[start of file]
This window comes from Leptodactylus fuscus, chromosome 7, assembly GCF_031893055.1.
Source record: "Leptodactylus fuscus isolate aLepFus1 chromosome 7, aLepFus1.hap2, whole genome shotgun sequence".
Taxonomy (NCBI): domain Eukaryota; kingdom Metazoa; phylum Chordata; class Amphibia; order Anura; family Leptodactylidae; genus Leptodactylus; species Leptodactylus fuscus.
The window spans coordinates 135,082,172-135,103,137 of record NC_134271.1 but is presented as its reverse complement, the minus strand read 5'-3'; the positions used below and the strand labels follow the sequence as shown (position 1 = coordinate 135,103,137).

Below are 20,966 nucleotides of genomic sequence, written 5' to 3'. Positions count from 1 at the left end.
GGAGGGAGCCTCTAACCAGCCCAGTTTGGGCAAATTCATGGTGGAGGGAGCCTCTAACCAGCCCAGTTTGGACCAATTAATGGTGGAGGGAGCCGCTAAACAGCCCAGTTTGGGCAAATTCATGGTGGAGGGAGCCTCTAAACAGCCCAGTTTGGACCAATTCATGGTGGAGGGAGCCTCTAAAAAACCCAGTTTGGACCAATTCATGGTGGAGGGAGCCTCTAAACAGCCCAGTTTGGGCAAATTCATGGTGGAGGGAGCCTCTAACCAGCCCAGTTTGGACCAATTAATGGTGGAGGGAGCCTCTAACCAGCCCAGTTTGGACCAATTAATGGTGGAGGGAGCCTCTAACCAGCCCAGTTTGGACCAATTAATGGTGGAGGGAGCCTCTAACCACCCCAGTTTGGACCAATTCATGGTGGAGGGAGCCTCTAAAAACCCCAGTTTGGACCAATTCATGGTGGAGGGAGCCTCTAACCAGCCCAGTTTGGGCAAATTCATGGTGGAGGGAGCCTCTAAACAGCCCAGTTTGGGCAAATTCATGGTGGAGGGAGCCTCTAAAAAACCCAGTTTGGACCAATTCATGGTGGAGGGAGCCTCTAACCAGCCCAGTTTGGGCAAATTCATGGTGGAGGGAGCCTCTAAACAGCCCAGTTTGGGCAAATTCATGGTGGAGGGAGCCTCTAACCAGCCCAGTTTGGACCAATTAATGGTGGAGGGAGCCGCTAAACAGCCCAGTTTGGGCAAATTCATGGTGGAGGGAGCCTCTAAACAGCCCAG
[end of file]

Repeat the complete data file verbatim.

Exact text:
This window comes from Leptodactylus fuscus, chromosome 7, assembly GCF_031893055.1.
Source record: "Leptodactylus fuscus isolate aLepFus1 chromosome 7, aLepFus1.hap2, whole genome shotgun sequence".
Taxonomy (NCBI): domain Eukaryota; kingdom Metazoa; phylum Chordata; class Amphibia; order Anura; family Leptodactylidae; genus Leptodactylus; species Leptodactylus fuscus.
The window spans coordinates 135,082,172-135,103,137 of record NC_134271.1 but is presented as its reverse complement, the minus strand read 5'-3'; the positions used below and the strand labels follow the sequence as shown (position 1 = coordinate 135,103,137).

Below are 20,966 nucleotides of genomic sequence, written 5' to 3'. Positions count from 1 at the left end.
GGAGGGAGCCTCTAACCAGCCCAGTTTGGGCAAATTCATGGTGGAGGGAGCCTCTAACCAGCCCAGTTTGGACCAATTAATGGTGGAGGGAGCCGCTAAACAGCCCAGTTTGGGCAAATTCATGGTGGAGGGAGCCTCTAAACAGCCCAGTTTGGACCAATTCATGGTGGAGGGAGCCTCTAAAAAACCCAGTTTGGACCAATTCATGGTGGAGGGAGCCTCTAAACAGCCCAGTTTGGGCAAATTCATGGTGGAGGGAGCCTCTAACCAGCCCAGTTTGGACCAATTAATGGTGGAGGGAGCCTCTAACCAGCCCAGTTTGGACCAATTAATGGTGGAGGGAGCCTCTAACCAGCCCAGTTTGGACCAATTAATGGTGGAGGGAGCCTCTAACCACCCCAGTTTGGACCAATTCATGGTGGAGGGAGCCTCTAAAAACCCCAGTTTGGACCAATTCATGGTGGAGGGAGCCTCTAACCAGCCCAGTTTGGGCAAATTCATGGTGGAGGGAGCCTCTAAACAGCCCAGTTTGGGCAAATTCATGGTGGAGGGAGCCTCTAAAAAACCCAGTTTGGACCAATTCATGGTGGAGGGAGCCTCTAACCAGCCCAGTTTGGGCAAATTCATGGTGGAGGGAGCCTCTAAACAGCCCAGTTTGGGCAAATTCATGGTGGAGGGAGCCTCTAACCAGCCCAGTTTGGACCAATTAATGGTGGAGGGAGCCGCTAAACAGCCCAGTTTGGGCAAATTCATGGTGGAGGGAGCCTCTAAACAGCCCAG